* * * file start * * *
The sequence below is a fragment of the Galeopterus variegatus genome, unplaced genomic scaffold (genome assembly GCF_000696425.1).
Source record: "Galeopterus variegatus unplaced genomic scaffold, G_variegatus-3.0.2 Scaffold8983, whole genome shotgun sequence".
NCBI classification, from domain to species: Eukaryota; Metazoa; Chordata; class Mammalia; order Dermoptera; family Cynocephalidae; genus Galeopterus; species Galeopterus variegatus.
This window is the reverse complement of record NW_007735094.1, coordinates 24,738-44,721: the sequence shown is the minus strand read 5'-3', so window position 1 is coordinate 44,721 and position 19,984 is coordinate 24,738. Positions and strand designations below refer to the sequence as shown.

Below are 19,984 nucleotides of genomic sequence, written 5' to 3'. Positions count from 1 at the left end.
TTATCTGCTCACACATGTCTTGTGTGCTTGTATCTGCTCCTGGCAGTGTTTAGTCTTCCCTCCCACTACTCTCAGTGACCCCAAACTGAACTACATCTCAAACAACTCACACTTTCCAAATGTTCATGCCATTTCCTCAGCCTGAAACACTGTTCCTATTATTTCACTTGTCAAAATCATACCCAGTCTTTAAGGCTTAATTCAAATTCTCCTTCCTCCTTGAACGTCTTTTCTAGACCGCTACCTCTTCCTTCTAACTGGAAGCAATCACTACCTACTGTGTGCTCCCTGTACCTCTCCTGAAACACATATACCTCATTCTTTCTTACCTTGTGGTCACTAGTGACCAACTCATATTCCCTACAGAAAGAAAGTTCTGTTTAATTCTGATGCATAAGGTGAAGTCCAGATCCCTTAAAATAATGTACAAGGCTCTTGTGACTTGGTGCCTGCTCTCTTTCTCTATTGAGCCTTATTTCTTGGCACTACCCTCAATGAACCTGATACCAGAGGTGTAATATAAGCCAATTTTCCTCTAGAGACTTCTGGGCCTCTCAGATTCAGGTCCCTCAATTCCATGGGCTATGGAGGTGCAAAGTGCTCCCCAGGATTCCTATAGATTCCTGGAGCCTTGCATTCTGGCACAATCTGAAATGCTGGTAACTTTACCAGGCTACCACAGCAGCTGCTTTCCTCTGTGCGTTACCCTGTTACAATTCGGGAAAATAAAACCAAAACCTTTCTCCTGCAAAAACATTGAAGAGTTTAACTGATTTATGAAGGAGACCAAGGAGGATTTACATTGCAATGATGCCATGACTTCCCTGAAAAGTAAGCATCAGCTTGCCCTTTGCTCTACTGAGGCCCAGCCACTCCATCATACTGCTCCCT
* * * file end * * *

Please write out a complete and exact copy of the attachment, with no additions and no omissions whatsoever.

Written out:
The sequence below is a fragment of the Galeopterus variegatus genome, unplaced genomic scaffold (genome assembly GCF_000696425.1).
Source record: "Galeopterus variegatus unplaced genomic scaffold, G_variegatus-3.0.2 Scaffold8983, whole genome shotgun sequence".
NCBI classification, from domain to species: Eukaryota; Metazoa; Chordata; class Mammalia; order Dermoptera; family Cynocephalidae; genus Galeopterus; species Galeopterus variegatus.
This window is the reverse complement of record NW_007735094.1, coordinates 24,738-44,721: the sequence shown is the minus strand read 5'-3', so window position 1 is coordinate 44,721 and position 19,984 is coordinate 24,738. Positions and strand designations below refer to the sequence as shown.

Below are 19,984 nucleotides of genomic sequence, written 5' to 3'. Positions count from 1 at the left end.
TTATCTGCTCACACATGTCTTGTGTGCTTGTATCTGCTCCTGGCAGTGTTTAGTCTTCCCTCCCACTACTCTCAGTGACCCCAAACTGAACTACATCTCAAACAACTCACACTTTCCAAATGTTCATGCCATTTCCTCAGCCTGAAACACTGTTCCTATTATTTCACTTGTCAAAATCATACCCAGTCTTTAAGGCTTAATTCAAATTCTCCTTCCTCCTTGAACGTCTTTTCTAGACCGCTACCTCTTCCTTCTAACTGGAAGCAATCACTACCTACTGTGTGCTCCCTGTACCTCTCCTGAAACACATATACCTCATTCTTTCTTACCTTGTGGTCACTAGTGACCAACTCATATTCCCTACAGAAAGAAAGTTCTGTTTAATTCTGATGCATAAGGTGAAGTCCAGATCCCTTAAAATAATGTACAAGGCTCTTGTGACTTGGTGCCTGCTCTCTTTCTCTATTGAGCCTTATTTCTTGGCACTACCCTCAATGAACCTGATACCAGAGGTGTAATATAAGCCAATTTTCCTCTAGAGACTTCTGGGCCTCTCAGATTCAGGTCCCTCAATTCCATGGGCTATGGAGGTGCAAAGTGCTCCCCAGGATTCCTATAGATTCCTGGAGCCTTGCATTCTGGCACAATCTGAAATGCTGGTAACTTTACCAGGCTACCACAGCAGCTGCTTTCCTCTGTGCGTTACCCTGTTACAATTCGGGAAAATAAAACCAAAACCTTTCTCCTGCAAAAACATTGAAGAGTTTAACTGATTTATGAAGGAGACCAAGGAGGATTTACATTGCAATGATGCCATGACTTCCCTGAAAAGTAAGCATCAGCTTGCCCTTTGCTCTACTGAGGCCCAGCCACTCCATCATACTGCTCCCT